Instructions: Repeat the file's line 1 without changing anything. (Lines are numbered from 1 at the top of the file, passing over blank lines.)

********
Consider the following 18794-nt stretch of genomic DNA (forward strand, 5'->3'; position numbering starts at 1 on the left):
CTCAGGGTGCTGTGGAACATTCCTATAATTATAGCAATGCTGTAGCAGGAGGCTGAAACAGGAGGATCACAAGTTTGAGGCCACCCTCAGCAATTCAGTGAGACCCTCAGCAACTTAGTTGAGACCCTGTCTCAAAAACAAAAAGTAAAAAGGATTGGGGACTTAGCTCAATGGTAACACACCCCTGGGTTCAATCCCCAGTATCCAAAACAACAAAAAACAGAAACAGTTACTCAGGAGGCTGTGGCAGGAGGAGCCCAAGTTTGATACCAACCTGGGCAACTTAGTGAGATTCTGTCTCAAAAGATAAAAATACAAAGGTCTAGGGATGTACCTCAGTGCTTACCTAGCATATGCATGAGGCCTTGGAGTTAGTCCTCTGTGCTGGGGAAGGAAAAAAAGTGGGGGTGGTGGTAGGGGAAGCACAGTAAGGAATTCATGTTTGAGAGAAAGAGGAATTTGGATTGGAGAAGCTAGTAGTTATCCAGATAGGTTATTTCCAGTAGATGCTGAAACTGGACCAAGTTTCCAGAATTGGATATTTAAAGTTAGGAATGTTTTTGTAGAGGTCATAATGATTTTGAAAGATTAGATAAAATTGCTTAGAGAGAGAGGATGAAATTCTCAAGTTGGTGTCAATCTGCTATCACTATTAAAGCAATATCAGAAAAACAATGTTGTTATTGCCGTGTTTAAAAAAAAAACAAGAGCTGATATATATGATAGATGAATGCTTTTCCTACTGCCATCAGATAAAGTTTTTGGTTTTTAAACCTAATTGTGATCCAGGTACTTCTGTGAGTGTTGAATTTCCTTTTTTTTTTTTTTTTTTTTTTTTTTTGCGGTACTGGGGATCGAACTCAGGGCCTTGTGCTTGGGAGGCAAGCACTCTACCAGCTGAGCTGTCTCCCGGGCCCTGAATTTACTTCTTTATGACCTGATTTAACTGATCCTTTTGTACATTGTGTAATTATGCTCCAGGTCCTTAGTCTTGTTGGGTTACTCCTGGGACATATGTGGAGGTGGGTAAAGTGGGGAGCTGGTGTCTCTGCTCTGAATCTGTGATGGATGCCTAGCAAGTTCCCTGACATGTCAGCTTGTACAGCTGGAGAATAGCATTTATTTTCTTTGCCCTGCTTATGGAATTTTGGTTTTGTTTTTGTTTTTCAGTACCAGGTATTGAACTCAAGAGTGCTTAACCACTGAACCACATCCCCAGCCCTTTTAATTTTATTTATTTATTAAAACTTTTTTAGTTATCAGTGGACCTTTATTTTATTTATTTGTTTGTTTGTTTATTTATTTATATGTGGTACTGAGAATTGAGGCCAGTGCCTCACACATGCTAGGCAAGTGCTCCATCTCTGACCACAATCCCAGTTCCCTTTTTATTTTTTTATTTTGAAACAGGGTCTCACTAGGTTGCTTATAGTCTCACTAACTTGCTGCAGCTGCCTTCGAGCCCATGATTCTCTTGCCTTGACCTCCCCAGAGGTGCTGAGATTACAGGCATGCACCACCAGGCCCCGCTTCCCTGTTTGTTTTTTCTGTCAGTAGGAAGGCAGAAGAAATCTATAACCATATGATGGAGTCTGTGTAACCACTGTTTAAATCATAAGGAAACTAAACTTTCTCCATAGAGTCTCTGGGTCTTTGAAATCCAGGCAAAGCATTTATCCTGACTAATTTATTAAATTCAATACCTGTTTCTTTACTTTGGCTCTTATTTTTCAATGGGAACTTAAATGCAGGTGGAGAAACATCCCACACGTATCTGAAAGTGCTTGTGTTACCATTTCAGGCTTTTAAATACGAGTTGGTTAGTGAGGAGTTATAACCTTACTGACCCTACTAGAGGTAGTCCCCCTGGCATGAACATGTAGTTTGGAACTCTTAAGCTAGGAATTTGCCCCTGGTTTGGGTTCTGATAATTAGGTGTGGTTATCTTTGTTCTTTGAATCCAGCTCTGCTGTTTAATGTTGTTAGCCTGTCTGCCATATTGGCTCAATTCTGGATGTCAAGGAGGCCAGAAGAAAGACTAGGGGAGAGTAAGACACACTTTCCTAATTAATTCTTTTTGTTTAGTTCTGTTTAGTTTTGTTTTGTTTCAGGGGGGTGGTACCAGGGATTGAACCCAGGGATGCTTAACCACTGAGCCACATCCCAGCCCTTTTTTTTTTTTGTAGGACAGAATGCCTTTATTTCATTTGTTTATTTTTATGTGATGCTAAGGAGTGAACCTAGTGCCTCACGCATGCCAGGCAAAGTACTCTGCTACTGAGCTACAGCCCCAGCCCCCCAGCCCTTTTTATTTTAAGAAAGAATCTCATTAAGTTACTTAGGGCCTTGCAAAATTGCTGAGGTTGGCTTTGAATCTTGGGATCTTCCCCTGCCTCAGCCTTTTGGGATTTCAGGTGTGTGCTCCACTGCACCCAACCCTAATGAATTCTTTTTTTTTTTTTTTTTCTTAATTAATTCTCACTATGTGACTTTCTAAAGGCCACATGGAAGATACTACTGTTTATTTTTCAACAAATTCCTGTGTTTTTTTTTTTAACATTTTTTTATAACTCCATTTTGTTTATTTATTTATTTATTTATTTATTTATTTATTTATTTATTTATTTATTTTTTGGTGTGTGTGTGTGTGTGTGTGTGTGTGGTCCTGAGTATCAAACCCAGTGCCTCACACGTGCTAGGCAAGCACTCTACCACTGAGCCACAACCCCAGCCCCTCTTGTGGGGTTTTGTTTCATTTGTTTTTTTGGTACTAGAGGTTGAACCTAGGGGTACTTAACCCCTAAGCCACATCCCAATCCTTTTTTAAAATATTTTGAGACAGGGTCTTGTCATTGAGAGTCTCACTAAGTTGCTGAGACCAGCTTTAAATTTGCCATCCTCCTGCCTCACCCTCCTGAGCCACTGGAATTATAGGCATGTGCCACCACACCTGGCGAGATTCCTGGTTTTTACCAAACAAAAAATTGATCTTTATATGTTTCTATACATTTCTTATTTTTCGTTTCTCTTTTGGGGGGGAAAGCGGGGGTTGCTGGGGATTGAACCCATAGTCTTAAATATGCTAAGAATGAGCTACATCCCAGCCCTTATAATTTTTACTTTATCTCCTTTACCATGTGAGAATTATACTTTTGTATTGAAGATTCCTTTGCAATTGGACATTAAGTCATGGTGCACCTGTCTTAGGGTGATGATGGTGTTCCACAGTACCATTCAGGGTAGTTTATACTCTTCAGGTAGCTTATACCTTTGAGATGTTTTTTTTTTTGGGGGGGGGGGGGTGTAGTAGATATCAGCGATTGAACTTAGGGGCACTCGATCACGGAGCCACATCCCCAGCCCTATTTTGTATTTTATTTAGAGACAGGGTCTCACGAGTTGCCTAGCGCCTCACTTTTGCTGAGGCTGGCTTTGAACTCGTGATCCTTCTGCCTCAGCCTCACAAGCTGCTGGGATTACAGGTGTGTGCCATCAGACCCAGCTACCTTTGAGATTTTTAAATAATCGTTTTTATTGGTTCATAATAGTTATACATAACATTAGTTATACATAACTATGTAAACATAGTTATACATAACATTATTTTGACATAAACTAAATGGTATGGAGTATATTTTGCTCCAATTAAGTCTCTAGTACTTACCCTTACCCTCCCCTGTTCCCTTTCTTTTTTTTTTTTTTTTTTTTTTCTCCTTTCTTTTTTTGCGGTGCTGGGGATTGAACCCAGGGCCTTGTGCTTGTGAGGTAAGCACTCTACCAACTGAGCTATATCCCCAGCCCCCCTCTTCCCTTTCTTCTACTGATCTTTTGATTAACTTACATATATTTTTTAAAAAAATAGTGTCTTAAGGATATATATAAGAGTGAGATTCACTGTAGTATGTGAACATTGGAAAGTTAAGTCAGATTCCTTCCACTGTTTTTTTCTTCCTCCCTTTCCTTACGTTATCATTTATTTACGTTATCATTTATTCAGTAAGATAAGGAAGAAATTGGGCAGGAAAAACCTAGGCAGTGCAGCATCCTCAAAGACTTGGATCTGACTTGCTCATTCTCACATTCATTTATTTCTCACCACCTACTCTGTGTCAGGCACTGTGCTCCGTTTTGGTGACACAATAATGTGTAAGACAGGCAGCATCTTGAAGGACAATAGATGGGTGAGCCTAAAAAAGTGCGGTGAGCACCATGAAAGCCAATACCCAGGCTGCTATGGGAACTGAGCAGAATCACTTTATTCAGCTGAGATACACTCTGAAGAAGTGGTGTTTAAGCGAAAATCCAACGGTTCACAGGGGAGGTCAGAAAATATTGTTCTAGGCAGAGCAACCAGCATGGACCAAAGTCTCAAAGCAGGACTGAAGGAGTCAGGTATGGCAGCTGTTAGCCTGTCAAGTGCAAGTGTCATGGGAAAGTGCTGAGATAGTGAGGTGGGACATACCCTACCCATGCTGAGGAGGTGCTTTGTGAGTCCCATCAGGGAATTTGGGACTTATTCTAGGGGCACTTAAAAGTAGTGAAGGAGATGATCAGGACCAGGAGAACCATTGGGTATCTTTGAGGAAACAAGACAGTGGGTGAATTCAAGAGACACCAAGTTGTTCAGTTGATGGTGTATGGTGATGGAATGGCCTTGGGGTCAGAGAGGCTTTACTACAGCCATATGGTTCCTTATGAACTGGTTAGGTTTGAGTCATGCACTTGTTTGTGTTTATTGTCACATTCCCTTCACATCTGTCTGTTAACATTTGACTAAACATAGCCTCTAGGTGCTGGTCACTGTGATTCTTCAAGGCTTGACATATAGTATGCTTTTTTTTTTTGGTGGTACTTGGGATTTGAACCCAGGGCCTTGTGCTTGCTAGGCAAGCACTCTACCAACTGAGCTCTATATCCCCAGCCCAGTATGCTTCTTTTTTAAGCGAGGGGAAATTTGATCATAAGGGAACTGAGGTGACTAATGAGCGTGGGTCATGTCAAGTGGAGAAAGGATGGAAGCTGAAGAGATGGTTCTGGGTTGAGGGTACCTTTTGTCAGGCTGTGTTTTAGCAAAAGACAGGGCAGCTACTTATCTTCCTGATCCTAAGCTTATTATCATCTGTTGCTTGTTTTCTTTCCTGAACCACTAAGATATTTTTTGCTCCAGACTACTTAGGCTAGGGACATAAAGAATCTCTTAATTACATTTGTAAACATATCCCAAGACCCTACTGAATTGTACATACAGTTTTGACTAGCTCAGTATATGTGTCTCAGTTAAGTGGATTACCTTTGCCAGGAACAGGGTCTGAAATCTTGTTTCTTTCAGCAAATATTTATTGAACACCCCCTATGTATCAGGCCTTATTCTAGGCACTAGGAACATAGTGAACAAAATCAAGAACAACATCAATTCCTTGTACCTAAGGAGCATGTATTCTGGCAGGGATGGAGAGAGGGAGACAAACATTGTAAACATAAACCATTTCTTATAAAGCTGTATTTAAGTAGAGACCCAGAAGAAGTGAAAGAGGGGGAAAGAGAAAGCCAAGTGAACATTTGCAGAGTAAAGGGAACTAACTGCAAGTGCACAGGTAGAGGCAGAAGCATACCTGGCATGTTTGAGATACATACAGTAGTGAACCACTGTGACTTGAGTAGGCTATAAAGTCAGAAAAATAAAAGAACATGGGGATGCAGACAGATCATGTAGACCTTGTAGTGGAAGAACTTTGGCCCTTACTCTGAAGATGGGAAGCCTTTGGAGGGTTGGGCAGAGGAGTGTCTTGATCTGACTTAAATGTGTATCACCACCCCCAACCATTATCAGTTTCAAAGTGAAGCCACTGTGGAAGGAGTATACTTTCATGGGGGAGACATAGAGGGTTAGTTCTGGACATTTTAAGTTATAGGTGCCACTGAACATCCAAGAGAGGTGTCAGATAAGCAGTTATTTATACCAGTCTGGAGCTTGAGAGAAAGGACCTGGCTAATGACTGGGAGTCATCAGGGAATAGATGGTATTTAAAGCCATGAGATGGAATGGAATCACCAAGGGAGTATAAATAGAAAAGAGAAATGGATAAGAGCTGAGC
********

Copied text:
Consider the following 18794-nt stretch of genomic DNA (forward strand, 5'->3'; position numbering starts at 1 on the left):